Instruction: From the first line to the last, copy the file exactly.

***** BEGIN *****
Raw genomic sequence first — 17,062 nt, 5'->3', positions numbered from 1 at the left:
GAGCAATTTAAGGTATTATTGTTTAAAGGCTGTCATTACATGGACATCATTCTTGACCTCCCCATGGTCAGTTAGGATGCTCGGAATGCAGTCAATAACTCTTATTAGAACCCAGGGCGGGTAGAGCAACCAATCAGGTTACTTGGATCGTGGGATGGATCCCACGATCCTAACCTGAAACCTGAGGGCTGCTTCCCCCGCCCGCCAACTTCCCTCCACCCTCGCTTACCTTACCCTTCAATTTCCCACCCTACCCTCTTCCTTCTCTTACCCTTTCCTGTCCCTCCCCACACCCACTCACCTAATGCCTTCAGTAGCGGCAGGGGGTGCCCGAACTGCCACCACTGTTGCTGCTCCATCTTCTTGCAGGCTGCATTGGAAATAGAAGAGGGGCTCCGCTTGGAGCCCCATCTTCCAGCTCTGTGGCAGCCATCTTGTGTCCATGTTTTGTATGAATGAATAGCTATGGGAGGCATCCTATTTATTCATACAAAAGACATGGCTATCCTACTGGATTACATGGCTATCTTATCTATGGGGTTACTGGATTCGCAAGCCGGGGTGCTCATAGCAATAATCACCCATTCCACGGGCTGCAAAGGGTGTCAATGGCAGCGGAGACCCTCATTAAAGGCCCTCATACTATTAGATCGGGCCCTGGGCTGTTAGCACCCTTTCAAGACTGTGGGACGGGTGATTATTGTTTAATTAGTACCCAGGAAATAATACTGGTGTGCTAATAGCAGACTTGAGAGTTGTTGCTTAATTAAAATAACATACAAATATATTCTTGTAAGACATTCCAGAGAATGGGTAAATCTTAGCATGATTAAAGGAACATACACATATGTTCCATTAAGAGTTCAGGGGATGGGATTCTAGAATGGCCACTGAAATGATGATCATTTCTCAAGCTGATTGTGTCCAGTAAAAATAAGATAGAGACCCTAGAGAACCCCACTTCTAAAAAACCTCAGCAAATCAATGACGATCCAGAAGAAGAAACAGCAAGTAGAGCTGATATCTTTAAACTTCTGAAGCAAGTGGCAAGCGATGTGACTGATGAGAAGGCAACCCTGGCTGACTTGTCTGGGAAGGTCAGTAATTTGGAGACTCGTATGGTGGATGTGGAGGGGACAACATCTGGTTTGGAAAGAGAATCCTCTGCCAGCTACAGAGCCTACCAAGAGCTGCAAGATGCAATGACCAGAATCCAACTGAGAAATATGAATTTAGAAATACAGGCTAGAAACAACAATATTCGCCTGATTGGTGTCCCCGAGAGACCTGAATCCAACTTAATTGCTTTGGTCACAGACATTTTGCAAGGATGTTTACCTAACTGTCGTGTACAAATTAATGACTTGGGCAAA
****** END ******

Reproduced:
Raw genomic sequence first — 17,062 nt, 5'->3', positions numbered from 1 at the left:
GAGCAATTTAAGGTATTATTGTTTAAAGGCTGTCATTACATGGACATCATTCTTGACCTCCCCATGGTCAGTTAGGATGCTCGGAATGCAGTCAATAACTCTTATTAGAACCCAGGGCGGGTAGAGCAACCAATCAGGTTACTTGGATCGTGGGATGGATCCCACGATCCTAACCTGAAACCTGAGGGCTGCTTCCCCCGCCCGCCAACTTCCCTCCACCCTCGCTTACCTTACCCTTCAATTTCCCACCCTACCCTCTTCCTTCTCTTACCCTTTCCTGTCCCTCCCCACACCCACTCACCTAATGCCTTCAGTAGCGGCAGGGGGTGCCCGAACTGCCACCACTGTTGCTGCTCCATCTTCTTGCAGGCTGCATTGGAAATAGAAGAGGGGCTCCGCTTGGAGCCCCATCTTCCAGCTCTGTGGCAGCCATCTTGTGTCCATGTTTTGTATGAATGAATAGCTATGGGAGGCATCCTATTTATTCATACAAAAGACATGGCTATCCTACTGGATTACATGGCTATCTTATCTATGGGGTTACTGGATTCGCAAGCCGGGGTGCTCATAGCAATAATCACCCATTCCACGGGCTGCAAAGGGTGTCAATGGCAGCGGAGACCCTCATTAAAGGCCCTCATACTATTAGATCGGGCCCTGGGCTGTTAGCACCCTTTCAAGACTGTGGGACGGGTGATTATTGTTTAATTAGTACCCAGGAAATAATACTGGTGTGCTAATAGCAGACTTGAGAGTTGTTGCTTAATTAAAATAACATACAAATATATTCTTGTAAGACATTCCAGAGAATGGGTAAATCTTAGCATGATTAAAGGAACATACACATATGTTCCATTAAGAGTTCAGGGGATGGGATTCTAGAATGGCCACTGAAATGATGATCATTTCTCAAGCTGATTGTGTCCAGTAAAAATAAGATAGAGACCCTAGAGAACCCCACTTCTAAAAAACCTCAGCAAATCAATGACGATCCAGAAGAAGAAACAGCAAGTAGAGCTGATATCTTTAAACTTCTGAAGCAAGTGGCAAGCGATGTGACTGATGAGAAGGCAACCCTGGCTGACTTGTCTGGGAAGGTCAGTAATTTGGAGACTCGTATGGTGGATGTGGAGGGGACAACATCTGGTTTGGAAAGAGAATCCTCTGCCAGCTACAGAGCCTACCAAGAGCTGCAAGATGCAATGACCAGAATCCAACTGAGAAATATGAATTTAGAAATACAGGCTAGAAACAACAATATTCGCCTGATTGGTGTCCCCGAGAGACCTGAATCCAACTTAATTGCTTTGGTCACAGACATTTTGCAAGGATGTTTACCTAACTGTCGTGTACAAATTAATGACTTGGGCAAA